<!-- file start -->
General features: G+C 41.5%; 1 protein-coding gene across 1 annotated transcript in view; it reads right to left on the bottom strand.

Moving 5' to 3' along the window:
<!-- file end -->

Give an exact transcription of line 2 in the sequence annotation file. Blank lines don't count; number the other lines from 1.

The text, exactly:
Moving 5' to 3' along the window: